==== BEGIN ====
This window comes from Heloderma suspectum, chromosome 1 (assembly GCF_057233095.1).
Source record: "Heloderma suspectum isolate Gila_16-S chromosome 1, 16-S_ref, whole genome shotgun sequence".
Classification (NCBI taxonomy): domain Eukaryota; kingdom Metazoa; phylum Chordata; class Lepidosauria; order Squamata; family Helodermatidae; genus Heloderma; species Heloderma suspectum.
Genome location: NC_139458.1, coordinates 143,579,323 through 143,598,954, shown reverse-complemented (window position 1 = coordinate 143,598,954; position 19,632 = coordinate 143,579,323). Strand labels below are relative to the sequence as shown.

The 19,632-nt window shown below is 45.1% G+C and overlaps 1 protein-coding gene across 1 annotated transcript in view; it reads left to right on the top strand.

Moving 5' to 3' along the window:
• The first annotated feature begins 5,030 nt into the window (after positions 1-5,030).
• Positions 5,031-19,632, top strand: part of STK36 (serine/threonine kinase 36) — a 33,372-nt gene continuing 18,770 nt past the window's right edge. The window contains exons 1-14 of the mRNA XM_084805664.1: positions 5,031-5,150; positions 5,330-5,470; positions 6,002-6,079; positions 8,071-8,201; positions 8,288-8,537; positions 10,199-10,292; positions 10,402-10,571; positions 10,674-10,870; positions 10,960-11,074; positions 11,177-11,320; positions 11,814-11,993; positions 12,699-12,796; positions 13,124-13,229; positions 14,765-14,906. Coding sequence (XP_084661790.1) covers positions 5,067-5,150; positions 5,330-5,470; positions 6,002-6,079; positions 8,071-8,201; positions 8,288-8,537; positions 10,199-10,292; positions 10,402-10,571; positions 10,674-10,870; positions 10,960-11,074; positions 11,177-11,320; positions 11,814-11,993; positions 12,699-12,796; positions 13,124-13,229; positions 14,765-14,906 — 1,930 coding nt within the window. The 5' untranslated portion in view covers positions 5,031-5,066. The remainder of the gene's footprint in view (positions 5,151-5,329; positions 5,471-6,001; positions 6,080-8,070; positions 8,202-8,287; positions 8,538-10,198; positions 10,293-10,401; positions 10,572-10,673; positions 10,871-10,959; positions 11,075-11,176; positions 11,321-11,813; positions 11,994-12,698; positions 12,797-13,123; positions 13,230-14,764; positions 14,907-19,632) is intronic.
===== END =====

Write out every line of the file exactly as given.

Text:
This window comes from Heloderma suspectum, chromosome 1 (assembly GCF_057233095.1).
Source record: "Heloderma suspectum isolate Gila_16-S chromosome 1, 16-S_ref, whole genome shotgun sequence".
Classification (NCBI taxonomy): domain Eukaryota; kingdom Metazoa; phylum Chordata; class Lepidosauria; order Squamata; family Helodermatidae; genus Heloderma; species Heloderma suspectum.
Genome location: NC_139458.1, coordinates 143,579,323 through 143,598,954, shown reverse-complemented (window position 1 = coordinate 143,598,954; position 19,632 = coordinate 143,579,323). Strand labels below are relative to the sequence as shown.

The 19,632-nt window shown below is 45.1% G+C and overlaps 1 protein-coding gene across 1 annotated transcript in view; it reads left to right on the top strand.

Moving 5' to 3' along the window:
• The first annotated feature begins 5,030 nt into the window (after positions 1-5,030).
• Positions 5,031-19,632, top strand: part of STK36 (serine/threonine kinase 36) — a 33,372-nt gene continuing 18,770 nt past the window's right edge. The window contains exons 1-14 of the mRNA XM_084805664.1: positions 5,031-5,150; positions 5,330-5,470; positions 6,002-6,079; positions 8,071-8,201; positions 8,288-8,537; positions 10,199-10,292; positions 10,402-10,571; positions 10,674-10,870; positions 10,960-11,074; positions 11,177-11,320; positions 11,814-11,993; positions 12,699-12,796; positions 13,124-13,229; positions 14,765-14,906. Coding sequence (XP_084661790.1) covers positions 5,067-5,150; positions 5,330-5,470; positions 6,002-6,079; positions 8,071-8,201; positions 8,288-8,537; positions 10,199-10,292; positions 10,402-10,571; positions 10,674-10,870; positions 10,960-11,074; positions 11,177-11,320; positions 11,814-11,993; positions 12,699-12,796; positions 13,124-13,229; positions 14,765-14,906 — 1,930 coding nt within the window. The 5' untranslated portion in view covers positions 5,031-5,066. The remainder of the gene's footprint in view (positions 5,151-5,329; positions 5,471-6,001; positions 6,080-8,070; positions 8,202-8,287; positions 8,538-10,198; positions 10,293-10,401; positions 10,572-10,673; positions 10,871-10,959; positions 11,075-11,176; positions 11,321-11,813; positions 11,994-12,698; positions 12,797-13,123; positions 13,230-14,764; positions 14,907-19,632) is intronic.